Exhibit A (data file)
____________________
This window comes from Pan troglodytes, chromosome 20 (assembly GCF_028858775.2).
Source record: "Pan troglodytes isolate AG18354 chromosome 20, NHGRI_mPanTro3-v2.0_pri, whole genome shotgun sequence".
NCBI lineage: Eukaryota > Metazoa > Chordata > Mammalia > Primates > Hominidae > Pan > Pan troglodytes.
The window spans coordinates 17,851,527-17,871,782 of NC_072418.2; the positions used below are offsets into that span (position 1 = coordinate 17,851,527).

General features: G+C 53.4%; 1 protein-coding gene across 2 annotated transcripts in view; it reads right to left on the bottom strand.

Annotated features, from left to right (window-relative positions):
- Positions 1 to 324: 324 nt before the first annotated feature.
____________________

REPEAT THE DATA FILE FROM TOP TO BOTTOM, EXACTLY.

This window comes from Pan troglodytes, chromosome 20 (assembly GCF_028858775.2).
Source record: "Pan troglodytes isolate AG18354 chromosome 20, NHGRI_mPanTro3-v2.0_pri, whole genome shotgun sequence".
NCBI lineage: Eukaryota > Metazoa > Chordata > Mammalia > Primates > Hominidae > Pan > Pan troglodytes.
The window spans coordinates 17,851,527-17,871,782 of NC_072418.2; the positions used below are offsets into that span (position 1 = coordinate 17,851,527).

General features: G+C 53.4%; 1 protein-coding gene across 2 annotated transcripts in view; it reads right to left on the bottom strand.

Annotated features, from left to right (window-relative positions):
- Positions 1 to 324: 324 nt before the first annotated feature.